“Whether you realize it or not, there are people out there who care about you,” said Alexander (Alex) Rulon ‘09 Director of Community Care at Talbert House in Cincinnati. The Talbert House assists clients through a wide array of services divided into five categories – addiction, community care, court and corrections, housing and mental health. While each case is unique and treated as such, Talbert House employees and volunteers aim to follow the guiding principles of prevention, assessment, treatment and reintegration with each project. According to Alex, the need for their mental health and crisis-related services grows each day, due to the country’s ongoing suicide and mental illness epidemic.
In light of this problem, Congress passed a bill in 2020 that would allow for a short, easily memorized suicide prevention hotline to be rolled out nationwide. As of this year, the Ohio Senate has secured the funding necessary to make this happen locally, with the Ohio Department of Mental Health and Addiction Services (OhioMHAS) placed in charge of the project. Alex and his team are responsible for running the initiative’s home base, since Talbert House is now the designated call center for the greater Cincinnati area, as well as an official backup for the rest of the state and the entire country.
“988 is a simplified version of the National Suicide Prevention Lifeline’s original 10 digit number,” Alex explained. “Dialing the three digits connects a person in crisis with trained intervention providers who are warm, empathetic, caring and available to help 24/7/365. In addition to our work with 988, Talbert House is also the backup provider for the state of Ohio in the event a primary location were to miss a 988 call. We are also one of 12 National Backup Centers through the National Suicide Prevention Lifeline, meaning that in addition to fielding calls from around Cincinnati and Ohio, we receive calls from people across all 50 states and surrounding territories.”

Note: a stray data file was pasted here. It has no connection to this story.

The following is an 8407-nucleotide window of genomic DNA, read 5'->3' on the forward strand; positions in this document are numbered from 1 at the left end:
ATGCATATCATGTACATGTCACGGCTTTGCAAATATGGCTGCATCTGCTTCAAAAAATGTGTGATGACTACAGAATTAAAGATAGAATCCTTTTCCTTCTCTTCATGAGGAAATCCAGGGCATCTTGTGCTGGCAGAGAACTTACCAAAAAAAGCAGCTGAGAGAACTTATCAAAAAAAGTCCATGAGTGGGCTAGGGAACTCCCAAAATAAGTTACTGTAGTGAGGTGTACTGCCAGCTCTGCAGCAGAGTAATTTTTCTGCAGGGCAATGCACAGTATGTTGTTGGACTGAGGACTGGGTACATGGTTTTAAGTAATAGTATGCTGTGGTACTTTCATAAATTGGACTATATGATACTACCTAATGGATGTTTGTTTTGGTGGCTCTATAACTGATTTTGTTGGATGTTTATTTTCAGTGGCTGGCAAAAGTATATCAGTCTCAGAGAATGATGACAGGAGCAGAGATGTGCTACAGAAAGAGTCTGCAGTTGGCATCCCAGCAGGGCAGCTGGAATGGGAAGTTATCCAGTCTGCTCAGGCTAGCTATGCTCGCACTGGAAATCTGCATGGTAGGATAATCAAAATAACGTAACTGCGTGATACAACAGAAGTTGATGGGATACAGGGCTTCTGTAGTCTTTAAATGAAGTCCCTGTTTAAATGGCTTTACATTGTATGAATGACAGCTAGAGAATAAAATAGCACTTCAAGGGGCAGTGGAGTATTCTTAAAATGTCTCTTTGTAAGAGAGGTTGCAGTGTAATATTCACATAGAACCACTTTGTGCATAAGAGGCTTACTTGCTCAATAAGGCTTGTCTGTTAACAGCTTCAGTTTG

Alex believes that by shortening the number of digits needing to be entered, more people will be able to commit them to memory and therefore, more likely to use it if needed or spread the word to others. According to the OhioMHAS, the long-term goal is for the new 988 emergency hotline to become common knowledge like its 911 counterpart for the same reasons.
For Alex, the desire to help others has always been strong, and he is grateful to be able to marry the personal passion with his chosen profession. He maintains this is much more than just another job.
“Upon graduation from Tiffin University in 2009, I wanted to be in a profession where I could help people,” he offered. “I chose to work with Talbert House because their mission of empowering children, adults and families to live healthy, safe and productive lives, matched my personal/professional passion. Talbert House’s culture of growing their own has provided me with wonderful opportunities to advance and diversify my experience in community mental health. I’m very proud to represent this organization because of what it stands for and the impact it has on the public.”
Alex strongly encourages anyone interested in volunteer advocacy work to give it a try, as it is deeply rewarding.
“There are many suicide and emotional crisis hotlines around the country in need of dedicated staff,” he began. “Crisis lifelines are also wonderful places for people to start careers in social services because it affords them experience in all sectors of the profession and provides a solid foundation of knowledge to build from. Ohio also happens to be unique in the fact that we offer 19 suicide hotlines that compose our 988 network, which is more than any other state.”
To anyone who may be experiencing mental health complications, Alex has the following message: “If you are struggling and aren’t able to speak with someone close to you, please know there are numerous hotlines like 988 and other resources available. There will always be people ready and eager to help you through this challenging time.”
The Tiffin University Community commends Alex and the others with Talbert House for their continued commitment to this necessary work.
For more information about Talbert House and its affiliates, visit talberthouse.org.
To learn more about the services and resources available through the OhioMHAS, visit mha.ohio.gov/home.